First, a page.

For years, I’ve thought that most American foods had more or less caught on across the world; after all, if McDonald’s and KFC are in nearly every country in the world, what else could there be?

Turns out that there’s a whole lot more to American food than hamburgers and fried chicken; and that a lot of this American food does not, in fact, go over well in international markets like Japan.

Earlier this year, our awesome guest poster Eryk from This Japanese Life did a roundup of the newest and strangest season beverages in Japan, including Salty Watermelon Pepsi, Espressoda, and . . . root beer?

Root Beer

The Japanese don’t really “get” root beer. Most Japanese find it kind of gross, and some even call it “America’s natto.”

Some of the commentors on the article pointed out that root beer isn’t really known in other parts of the world, either. I don’t know why I hadn’t recognized that root beer is pretty uniquely American, but I guess I just assumed that if Coke and Pepsi had made a warpath across the world that the rest of the soda fountain came along too.

Photo by jjesskalee

But Japan’s aversion to root beer goes beyond just an unfamiliarity. One of the ingredients in traditional root beer is anise, an herb used in foods all across the world. It’s used in Japan too, but for a a different purpose — medicine. The same way America flavors its medicine with things like menthol or whatever the hell they flavor cough syrup with, Japan flavors a good deal of its medicine with anise.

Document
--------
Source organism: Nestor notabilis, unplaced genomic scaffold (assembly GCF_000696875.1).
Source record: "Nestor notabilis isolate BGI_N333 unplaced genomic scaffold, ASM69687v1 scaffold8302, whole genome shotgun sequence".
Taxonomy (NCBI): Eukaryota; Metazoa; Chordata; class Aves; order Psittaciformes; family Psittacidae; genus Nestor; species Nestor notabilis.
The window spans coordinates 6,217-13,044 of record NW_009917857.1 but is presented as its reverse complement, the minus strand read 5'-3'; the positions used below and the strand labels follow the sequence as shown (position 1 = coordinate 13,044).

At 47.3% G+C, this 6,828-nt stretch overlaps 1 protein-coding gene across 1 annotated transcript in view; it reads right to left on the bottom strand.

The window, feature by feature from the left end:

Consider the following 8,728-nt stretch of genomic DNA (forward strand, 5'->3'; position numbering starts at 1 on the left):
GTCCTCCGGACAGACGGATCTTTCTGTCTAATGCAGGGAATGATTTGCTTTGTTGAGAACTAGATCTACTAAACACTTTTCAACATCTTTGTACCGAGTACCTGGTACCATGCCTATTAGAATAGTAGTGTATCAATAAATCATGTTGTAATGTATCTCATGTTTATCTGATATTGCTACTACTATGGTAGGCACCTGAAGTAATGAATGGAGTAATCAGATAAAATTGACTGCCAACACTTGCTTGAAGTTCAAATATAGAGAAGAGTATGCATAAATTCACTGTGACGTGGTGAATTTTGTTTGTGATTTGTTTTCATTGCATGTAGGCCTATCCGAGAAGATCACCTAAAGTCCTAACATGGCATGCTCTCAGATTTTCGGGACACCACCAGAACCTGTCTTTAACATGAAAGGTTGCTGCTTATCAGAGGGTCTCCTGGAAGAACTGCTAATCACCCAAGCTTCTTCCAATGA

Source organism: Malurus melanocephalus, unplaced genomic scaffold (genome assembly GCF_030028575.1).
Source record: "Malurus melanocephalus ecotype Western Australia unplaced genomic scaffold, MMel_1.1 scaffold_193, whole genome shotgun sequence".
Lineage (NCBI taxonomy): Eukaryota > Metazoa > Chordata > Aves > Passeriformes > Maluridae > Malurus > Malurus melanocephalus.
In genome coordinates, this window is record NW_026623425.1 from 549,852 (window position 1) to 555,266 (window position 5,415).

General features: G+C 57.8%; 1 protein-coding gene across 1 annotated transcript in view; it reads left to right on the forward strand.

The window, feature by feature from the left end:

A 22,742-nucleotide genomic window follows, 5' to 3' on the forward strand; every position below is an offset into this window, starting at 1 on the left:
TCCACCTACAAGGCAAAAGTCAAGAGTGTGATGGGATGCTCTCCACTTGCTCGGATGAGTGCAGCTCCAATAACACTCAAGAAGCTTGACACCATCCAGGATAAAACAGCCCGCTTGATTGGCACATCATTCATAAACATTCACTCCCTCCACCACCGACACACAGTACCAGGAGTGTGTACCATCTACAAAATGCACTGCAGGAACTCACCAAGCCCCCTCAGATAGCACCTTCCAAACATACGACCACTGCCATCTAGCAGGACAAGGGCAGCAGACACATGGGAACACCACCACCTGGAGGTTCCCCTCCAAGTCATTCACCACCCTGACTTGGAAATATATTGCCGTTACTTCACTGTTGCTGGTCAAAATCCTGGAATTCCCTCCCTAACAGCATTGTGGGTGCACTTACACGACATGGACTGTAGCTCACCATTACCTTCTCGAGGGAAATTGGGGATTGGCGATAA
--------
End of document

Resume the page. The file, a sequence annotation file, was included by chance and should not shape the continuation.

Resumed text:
So imagine taking a swig of a drink and tasting something that registered to you as medicinal. Pretty much a non-starter, unless you’re into purple drank.

As a result, root beer isn’t available across much of Japan (American military bases being an exception), and there isn’t really much of a demand for it.

Peanut Butter

Peanut butter is another food popular in America that hasn’t really translated over well into the Japanese market; which, to Americans living in Japan, might just be the Worst Thing Ever.

Americans love their peanut butter. In the land of George Washington Carver, peanut butter and jelly sandwiches, peanut butter cookies, and other peanut butter-based confections are practically dietary staples. Hell, I’ve seen more than a few people just eat spoonfuls of peanut butter right out of the jar. (College does strange things to people.)

Photo by tamdotcom

Given all that, it might be shocking to find out that the American favorite Reese’s Peanut Butter Cups weren’t available in Japan until this year.

Like I mentioned earlier, there are other forms of peanut butter in Japan, but they aren’t really peanut butter in the way most Americans understand. There’s something called “peanut cream,” which is apparently more like peanut-flavored frosting than regular-ol’ peanut butter. There’s “peanut whip” too, which is possibly even farther from peanut butter than peanut cream.

In retrospect, I’m not really sure why this was such a big surprise to me. After all, it’s not like all Japanese foods been welcomed with open arms into the American market, and those that do make it over are often changed up (see: sushi abominations).

If you’re in the US, enjoy your root beer and peanut butter (but maybe not at the same time . . .), just don’t expect to be able to be able to do the same if you travel to Japan.

Oh, and just so we’re all clear: crunchy peanut butter is better than creamy.

  • Gabi

    I live in Puerto Rico ( and am a Puertorrican) and I LOVE root beer! Its not that hard to find…

  • 古戸ヱリカ

    Maybe the article pronounced herb with a not-silent “H”?

  • Phantomeye